In the 11th May 2016, edition of the Mint newspaper, as a part of an investor awareness initiative - swatantra, I answered a few questions centered on how a salaried individual could invest his bonus. As is usual in such instances, the lack of space constrains the answers one can give and in addition the editor’s sword dangles over every written word. While I was able to convey my principal point about the risk in deploying one’s entire bonus in an equity fund in one lump sum investment, there were a host of other points I would have liked to bring to fore for the benefit of the lay investor.
The additional points I had to make were not so much about the deployment of a bonus but more so as to the mechanics of how one should stagger investing in equity. As I have belabored multiple times in my blogs, making large lump sum investments in equity/equity mutual funds, exposes one to a single price point in the market. With volatile markets becoming the norm, wisdom says that that a staggered market entry is the prudent approach. There is no doubt that staggered entry into the markets, while providing optionality to the investor, comes at a cost. This cost is felt acutely when markets rise rapidly and portfolios that are under invested in equity underperform. I once again reiterate that this is a cost that we are willing to bear and over time, as volatile markets provide opportunities to enter at reasonable prices, these very same portfolios would eventually outperform.
A more nuanced point I would like to touch upon, is whether the cost of remaining underinvested can be reduced i.e could idle funds that remain on the side to provide optionality to the investor, be better deployed while retaining the optionality that cash provides. The answer is yes. Let me explain. Most investors in India today keep their idle funds in a fixed deposit, a savings account, or even worse, in a current account. The savings account yields an interest of 4%, a fixed deposit currently yields a pretax interest of ~7.5% which is 5.25% post tax (for a 30% tax bracket individual), while a current account pays no interest. Is there a better way to deploy funds such that the principal is protected, liquidity is available when needed and has a higher post tax return? The answer is yes – and that is liquid funds. Liquid funds are mutual funds that invest in money market instruments – namely commercial paper of AAA rated Indian corporations and certificate of deposit of Indian banks of residual maturity less than 91 days. These corporations and banks need short term money to meet their working capital needs and go to the market to borrow. Though these instruments are not backed by the Government of India, they have default probabilities pretty similar to that of a fixed deposit of any Indian bank. In any case even fixed deposits in any Indian bank are guaranteed by the Government of India only to the extent of one lakh rupees. These liquid funds currently generate pre-tax yields of ~7.5%, and have significantly superior post-tax benefits if held beyond 3 years as compared to fixed deposits and have excellent liquidity. They beat both current accounts (of course) and savings accounts hands down and for terms beyond three years have significantly better post tax yields. The major downside is that the yields are not guaranteed and move in line with the short term interest rate in the economy.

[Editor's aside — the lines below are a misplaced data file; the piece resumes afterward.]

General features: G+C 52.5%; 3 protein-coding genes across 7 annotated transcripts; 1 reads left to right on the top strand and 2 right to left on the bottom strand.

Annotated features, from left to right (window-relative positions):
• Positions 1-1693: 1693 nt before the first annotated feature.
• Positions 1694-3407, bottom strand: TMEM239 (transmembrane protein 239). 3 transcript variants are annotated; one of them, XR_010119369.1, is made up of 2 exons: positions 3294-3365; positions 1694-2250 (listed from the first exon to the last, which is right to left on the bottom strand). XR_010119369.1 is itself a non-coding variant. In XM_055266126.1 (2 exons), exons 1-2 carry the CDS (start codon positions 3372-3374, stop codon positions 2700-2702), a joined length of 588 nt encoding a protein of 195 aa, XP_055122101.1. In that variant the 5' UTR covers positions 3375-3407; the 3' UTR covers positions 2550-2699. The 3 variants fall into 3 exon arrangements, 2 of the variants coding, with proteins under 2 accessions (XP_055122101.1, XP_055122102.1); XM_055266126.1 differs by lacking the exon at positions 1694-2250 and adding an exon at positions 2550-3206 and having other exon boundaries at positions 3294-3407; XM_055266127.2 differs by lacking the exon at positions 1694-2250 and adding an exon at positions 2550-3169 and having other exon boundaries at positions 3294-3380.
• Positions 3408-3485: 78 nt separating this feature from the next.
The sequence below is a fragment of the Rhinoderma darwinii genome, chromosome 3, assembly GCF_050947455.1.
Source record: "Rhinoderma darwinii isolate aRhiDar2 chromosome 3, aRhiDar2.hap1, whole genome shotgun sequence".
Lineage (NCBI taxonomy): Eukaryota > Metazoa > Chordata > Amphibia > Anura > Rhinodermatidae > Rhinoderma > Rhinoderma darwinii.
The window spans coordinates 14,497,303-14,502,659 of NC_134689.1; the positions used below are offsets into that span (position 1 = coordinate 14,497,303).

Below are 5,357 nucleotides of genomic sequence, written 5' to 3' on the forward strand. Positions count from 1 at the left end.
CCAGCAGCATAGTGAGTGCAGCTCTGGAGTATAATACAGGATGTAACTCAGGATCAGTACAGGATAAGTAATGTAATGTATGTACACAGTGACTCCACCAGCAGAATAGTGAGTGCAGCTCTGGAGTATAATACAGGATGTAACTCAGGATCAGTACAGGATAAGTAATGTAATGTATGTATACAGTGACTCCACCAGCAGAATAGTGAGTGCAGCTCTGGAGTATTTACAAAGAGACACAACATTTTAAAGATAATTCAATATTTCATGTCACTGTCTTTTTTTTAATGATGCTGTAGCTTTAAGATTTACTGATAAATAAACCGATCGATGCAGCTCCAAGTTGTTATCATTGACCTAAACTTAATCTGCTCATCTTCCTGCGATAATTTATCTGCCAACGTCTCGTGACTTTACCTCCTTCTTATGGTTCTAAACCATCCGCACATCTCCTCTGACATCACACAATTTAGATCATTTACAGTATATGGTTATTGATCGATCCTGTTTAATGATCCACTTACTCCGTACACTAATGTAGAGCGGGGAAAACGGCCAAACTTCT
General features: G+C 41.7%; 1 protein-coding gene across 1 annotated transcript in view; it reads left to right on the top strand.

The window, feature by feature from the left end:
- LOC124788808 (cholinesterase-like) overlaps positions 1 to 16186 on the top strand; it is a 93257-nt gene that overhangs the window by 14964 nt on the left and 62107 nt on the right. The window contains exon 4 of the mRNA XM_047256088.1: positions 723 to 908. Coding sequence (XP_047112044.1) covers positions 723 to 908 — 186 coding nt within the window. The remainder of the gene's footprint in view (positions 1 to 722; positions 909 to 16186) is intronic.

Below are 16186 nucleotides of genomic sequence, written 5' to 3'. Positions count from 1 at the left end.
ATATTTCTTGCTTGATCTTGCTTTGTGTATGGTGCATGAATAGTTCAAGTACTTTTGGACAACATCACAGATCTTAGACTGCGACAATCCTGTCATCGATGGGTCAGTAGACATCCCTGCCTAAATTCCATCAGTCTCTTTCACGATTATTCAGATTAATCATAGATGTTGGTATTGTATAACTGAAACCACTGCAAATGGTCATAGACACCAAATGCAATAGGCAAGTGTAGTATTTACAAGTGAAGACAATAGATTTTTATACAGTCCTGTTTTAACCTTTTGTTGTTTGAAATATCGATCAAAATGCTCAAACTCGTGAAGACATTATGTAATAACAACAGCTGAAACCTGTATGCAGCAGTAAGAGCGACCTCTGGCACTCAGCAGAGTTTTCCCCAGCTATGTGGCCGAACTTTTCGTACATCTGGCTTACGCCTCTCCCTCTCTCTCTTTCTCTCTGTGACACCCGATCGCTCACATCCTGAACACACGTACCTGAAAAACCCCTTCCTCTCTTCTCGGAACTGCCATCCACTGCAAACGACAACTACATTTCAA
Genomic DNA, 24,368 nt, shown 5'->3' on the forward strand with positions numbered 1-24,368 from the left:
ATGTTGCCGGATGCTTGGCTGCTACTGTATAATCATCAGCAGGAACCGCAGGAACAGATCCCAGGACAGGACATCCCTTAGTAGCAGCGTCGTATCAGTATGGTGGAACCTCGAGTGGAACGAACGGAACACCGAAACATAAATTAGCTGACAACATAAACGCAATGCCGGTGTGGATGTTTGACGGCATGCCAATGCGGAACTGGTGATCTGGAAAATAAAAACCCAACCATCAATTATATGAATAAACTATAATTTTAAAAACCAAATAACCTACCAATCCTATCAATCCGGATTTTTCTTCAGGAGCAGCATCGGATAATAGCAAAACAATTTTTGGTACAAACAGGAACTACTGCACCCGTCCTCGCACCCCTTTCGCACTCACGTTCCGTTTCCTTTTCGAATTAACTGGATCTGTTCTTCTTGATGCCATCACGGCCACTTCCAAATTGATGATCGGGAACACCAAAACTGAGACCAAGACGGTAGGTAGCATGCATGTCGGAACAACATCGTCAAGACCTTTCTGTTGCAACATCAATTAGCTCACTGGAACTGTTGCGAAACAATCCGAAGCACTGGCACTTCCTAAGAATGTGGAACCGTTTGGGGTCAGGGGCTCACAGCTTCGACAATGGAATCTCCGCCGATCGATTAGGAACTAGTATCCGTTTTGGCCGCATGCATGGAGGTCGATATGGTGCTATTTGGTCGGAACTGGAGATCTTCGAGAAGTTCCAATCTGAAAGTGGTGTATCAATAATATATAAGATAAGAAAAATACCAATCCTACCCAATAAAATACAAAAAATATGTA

Let me explain the mechanics of investing in a liquid fund in a little more detail. The two primary modes of investing in a liquid fund are either through the 'growth' option or the 'daily dividend' option. In the daily dividend option, everyday the fund’s growth is accrued and paid out as dividends. These dividends are taxed at source and re-invested as units in the same fund. The dividend distribution tax is 28.235% which is still lower than the 30.90% (including education cess) tax rate for the highest tax slab. When units are redeemed there is no capital gain (and hence no capital gains tax) since the Net Asset Value of the fund remains the same (as when purchased).
In the growth option, all interest is credited back to the fund and the Net Asset Value (NAV) of the fund consistently increases. When the investor redeems his units, the gains are taxed as capital gain (short-term if redeemed within 3 years or long-term if redeemed after 3 years). Short term capital gain is taxed at the tax slab of the investor, while long term capital gain is taxed at 20% after applying indexation – which will be significantly superior to a fixed deposit which offers no such indexation benefit.
A further benefit that is largely untapped, is that if one has incurred short term capital losses – which is highly likely in current volatile markets – these market losses can be offset against the short term capital gain that will arise from the redemption of liquid funds before 3 years. Investors also need to be aware that mutual funds also provide for a systematic transfer plan (STP) from any in-house liquid fund to an in-house equity fund – thus making an SIP redundant (SIP is a systematic investment plan which regularly transfers money from your savings account to your desired equity fund). In other words, your savings account can be made redundant. I have thus made the case for investment in liquid funds as a superior alternative to current accounts, savings accounts and even fixed deposits. Thus an investor, by carefully applying the situation that is unique to him, can without compromising on default risk or liquidity, significantly reduce his tax burden by making a judicious investment in liquid funds.
Please be aware that to push yields up, the market is rife with 'short term' and 'ultra-short term' mutual funds, which are NOT liquid funds as they invest in instruments that have residual maturity greater than 91 days. Liquid funds by definition invest only in money market instruments that have a residual maturity of less than 91 days.